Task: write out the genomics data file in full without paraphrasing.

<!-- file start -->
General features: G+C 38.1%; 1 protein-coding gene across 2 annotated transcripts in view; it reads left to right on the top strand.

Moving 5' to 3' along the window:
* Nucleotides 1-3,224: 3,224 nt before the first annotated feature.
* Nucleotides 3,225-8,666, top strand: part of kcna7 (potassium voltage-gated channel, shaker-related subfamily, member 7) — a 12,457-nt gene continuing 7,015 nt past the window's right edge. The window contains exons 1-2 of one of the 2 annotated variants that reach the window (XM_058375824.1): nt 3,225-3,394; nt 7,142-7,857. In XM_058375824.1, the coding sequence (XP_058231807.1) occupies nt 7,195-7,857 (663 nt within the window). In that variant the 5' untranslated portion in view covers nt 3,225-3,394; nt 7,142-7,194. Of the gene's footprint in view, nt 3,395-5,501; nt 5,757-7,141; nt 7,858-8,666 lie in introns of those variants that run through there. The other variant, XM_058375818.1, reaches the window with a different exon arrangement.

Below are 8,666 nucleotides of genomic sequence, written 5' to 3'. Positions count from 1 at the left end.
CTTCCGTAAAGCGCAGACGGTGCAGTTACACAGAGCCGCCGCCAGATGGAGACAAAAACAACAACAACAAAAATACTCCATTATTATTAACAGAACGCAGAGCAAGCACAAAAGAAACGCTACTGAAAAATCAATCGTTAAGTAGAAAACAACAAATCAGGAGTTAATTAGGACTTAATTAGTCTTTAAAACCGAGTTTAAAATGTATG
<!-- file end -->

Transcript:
General features: G+C 38.1%; 1 protein-coding gene across 2 annotated transcripts in view; it reads left to right on the top strand.

Moving 5' to 3' along the window:
* Nucleotides 1-3,224: 3,224 nt before the first annotated feature.
* Nucleotides 3,225-8,666, top strand: part of kcna7 (potassium voltage-gated channel, shaker-related subfamily, member 7) — a 12,457-nt gene continuing 7,015 nt past the window's right edge. The window contains exons 1-2 of one of the 2 annotated variants that reach the window (XM_058375824.1): nt 3,225-3,394; nt 7,142-7,857. In XM_058375824.1, the coding sequence (XP_058231807.1) occupies nt 7,195-7,857 (663 nt within the window). In that variant the 5' untranslated portion in view covers nt 3,225-3,394; nt 7,142-7,194. Of the gene's footprint in view, nt 3,395-5,501; nt 5,757-7,141; nt 7,858-8,666 lie in introns of those variants that run through there. The other variant, XM_058375818.1, reaches the window with a different exon arrangement.

Below are 8,666 nucleotides of genomic sequence, written 5' to 3'. Positions count from 1 at the left end.
CTTCCGTAAAGCGCAGACGGTGCAGTTACACAGAGCCGCCGCCAGATGGAGACAAAAACAACAACAACAAAAATACTCCATTATTATTAACAGAACGCAGAGCAAGCACAAAAGAAACGCTACTGAAAAATCAATCGTTAAGTAGAAAACAACAAATCAGGAGTTAATTAGGACTTAATTAGTCTTTAAAACCGAGTTTAAAATGTATG